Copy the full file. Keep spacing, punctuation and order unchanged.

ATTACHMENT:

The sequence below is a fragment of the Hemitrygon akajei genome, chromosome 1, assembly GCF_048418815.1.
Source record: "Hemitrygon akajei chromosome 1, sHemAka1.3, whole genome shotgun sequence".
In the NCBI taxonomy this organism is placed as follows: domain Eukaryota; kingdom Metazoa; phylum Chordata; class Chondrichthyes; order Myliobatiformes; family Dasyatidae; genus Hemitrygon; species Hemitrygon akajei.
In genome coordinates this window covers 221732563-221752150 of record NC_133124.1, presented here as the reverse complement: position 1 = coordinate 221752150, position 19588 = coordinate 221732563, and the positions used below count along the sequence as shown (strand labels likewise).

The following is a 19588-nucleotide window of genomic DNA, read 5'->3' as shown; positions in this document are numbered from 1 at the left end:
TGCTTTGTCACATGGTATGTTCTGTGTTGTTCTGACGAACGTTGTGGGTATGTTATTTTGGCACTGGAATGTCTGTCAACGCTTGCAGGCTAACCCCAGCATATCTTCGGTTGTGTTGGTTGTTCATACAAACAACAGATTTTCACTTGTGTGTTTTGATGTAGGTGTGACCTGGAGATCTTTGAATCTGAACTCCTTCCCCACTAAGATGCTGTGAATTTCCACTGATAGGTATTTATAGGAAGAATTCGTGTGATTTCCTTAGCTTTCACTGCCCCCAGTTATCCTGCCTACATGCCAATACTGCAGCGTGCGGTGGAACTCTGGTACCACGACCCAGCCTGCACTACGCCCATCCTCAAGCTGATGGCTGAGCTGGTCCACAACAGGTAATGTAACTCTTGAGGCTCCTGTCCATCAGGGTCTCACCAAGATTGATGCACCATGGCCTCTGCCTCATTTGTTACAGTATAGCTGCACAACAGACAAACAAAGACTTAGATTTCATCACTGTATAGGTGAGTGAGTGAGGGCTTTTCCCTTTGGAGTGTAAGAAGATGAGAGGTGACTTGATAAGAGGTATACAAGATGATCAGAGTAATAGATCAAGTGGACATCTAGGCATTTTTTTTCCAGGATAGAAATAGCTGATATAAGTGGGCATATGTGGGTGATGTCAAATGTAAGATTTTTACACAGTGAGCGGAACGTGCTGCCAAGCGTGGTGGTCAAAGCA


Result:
The sequence below is a fragment of the Hemitrygon akajei genome, chromosome 1, assembly GCF_048418815.1.
Source record: "Hemitrygon akajei chromosome 1, sHemAka1.3, whole genome shotgun sequence".
In the NCBI taxonomy this organism is placed as follows: domain Eukaryota; kingdom Metazoa; phylum Chordata; class Chondrichthyes; order Myliobatiformes; family Dasyatidae; genus Hemitrygon; species Hemitrygon akajei.
In genome coordinates this window covers 221732563-221752150 of record NC_133124.1, presented here as the reverse complement: position 1 = coordinate 221752150, position 19588 = coordinate 221732563, and the positions used below count along the sequence as shown (strand labels likewise).

The following is a 19588-nucleotide window of genomic DNA, read 5'->3' as shown; positions in this document are numbered from 1 at the left end:
TGCTTTGTCACATGGTATGTTCTGTGTTGTTCTGACGAACGTTGTGGGTATGTTATTTTGGCACTGGAATGTCTGTCAACGCTTGCAGGCTAACCCCAGCATATCTTCGGTTGTGTTGGTTGTTCATACAAACAACAGATTTTCACTTGTGTGTTTTGATGTAGGTGTGACCTGGAGATCTTTGAATCTGAACTCCTTCCCCACTAAGATGCTGTGAATTTCCACTGATAGGTATTTATAGGAAGAATTCGTGTGATTTCCTTAGCTTTCACTGCCCCCAGTTATCCTGCCTACATGCCAATACTGCAGCGTGCGGTGGAACTCTGGTACCACGACCCAGCCTGCACTACGCCCATCCTCAAGCTGATGGCTGAGCTGGTCCACAACAGGTAATGTAACTCTTGAGGCTCCTGTCCATCAGGGTCTCACCAAGATTGATGCACCATGGCCTCTGCCTCATTTGTTACAGTATAGCTGCACAACAGACAAACAAAGACTTAGATTTCATCACTGTATAGGTGAGTGAGTGAGGGCTTTTCCCTTTGGAGTGTAAGAAGATGAGAGGTGACTTGATAAGAGGTATACAAGATGATCAGAGTAATAGATCAAGTGGACATCTAGGCATTTTTTTTCCAGGATAGAAATAGCTGATATAAGTGGGCATATGTGGGTGATGTCAAATGTAAGATTTTTACACAGTGAGCGGAACGTGCTGCCAAGCGTGGTGGTCAAAGCA